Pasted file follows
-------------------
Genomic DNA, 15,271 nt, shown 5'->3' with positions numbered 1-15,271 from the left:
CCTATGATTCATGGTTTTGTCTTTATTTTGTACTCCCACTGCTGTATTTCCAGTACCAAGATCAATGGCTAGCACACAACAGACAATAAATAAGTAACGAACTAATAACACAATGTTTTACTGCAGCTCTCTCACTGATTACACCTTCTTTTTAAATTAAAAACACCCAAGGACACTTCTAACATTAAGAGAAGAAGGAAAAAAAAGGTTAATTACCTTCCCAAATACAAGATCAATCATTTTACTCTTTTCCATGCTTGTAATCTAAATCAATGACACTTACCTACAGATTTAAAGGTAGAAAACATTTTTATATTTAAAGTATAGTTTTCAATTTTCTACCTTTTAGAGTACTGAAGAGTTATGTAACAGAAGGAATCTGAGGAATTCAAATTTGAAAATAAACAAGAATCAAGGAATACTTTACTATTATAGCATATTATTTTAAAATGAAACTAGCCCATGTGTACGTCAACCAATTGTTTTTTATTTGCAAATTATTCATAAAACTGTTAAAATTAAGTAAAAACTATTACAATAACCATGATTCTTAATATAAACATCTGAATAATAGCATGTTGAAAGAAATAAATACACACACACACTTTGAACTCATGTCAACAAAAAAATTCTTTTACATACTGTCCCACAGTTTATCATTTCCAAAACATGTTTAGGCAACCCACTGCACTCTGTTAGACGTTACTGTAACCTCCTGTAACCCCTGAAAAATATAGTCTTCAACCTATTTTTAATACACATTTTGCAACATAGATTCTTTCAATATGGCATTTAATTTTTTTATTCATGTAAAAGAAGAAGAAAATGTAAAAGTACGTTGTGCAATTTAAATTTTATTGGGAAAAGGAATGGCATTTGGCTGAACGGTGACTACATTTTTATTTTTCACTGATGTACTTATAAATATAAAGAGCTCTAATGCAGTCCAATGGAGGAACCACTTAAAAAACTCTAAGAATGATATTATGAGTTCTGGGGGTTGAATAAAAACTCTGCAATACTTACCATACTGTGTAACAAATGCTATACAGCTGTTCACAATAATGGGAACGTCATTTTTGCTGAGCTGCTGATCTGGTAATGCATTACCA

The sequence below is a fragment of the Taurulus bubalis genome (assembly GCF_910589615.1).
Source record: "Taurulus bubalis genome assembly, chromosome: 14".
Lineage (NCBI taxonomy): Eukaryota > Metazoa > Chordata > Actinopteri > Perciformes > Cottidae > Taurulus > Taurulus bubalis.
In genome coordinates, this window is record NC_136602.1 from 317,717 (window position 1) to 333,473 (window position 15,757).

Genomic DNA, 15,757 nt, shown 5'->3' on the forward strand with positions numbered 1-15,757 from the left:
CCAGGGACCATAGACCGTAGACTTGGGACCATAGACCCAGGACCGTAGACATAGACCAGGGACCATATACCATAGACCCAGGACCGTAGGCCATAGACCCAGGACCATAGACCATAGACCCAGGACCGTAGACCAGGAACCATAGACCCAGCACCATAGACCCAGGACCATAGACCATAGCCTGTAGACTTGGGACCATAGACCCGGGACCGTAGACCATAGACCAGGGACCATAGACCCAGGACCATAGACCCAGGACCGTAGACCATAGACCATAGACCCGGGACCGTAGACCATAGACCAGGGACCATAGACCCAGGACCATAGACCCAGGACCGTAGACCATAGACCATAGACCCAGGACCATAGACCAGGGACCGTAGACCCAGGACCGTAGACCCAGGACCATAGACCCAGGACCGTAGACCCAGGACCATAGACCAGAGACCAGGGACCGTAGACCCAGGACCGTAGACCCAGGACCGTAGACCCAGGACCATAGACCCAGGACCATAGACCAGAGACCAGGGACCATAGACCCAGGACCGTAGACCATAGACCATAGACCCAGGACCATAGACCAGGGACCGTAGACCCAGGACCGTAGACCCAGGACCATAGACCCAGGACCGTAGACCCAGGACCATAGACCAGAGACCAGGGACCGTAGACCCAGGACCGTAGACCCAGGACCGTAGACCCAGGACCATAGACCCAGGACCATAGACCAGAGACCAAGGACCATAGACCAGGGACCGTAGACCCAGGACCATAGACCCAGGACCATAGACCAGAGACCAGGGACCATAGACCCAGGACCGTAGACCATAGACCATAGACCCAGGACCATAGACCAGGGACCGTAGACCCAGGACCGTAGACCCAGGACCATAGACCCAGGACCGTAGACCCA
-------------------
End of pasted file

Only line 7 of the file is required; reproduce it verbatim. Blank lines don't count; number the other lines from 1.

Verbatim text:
Genomic DNA, 15,757 nt, shown 5'->3' on the forward strand with positions numbered 1-15,757 from the left: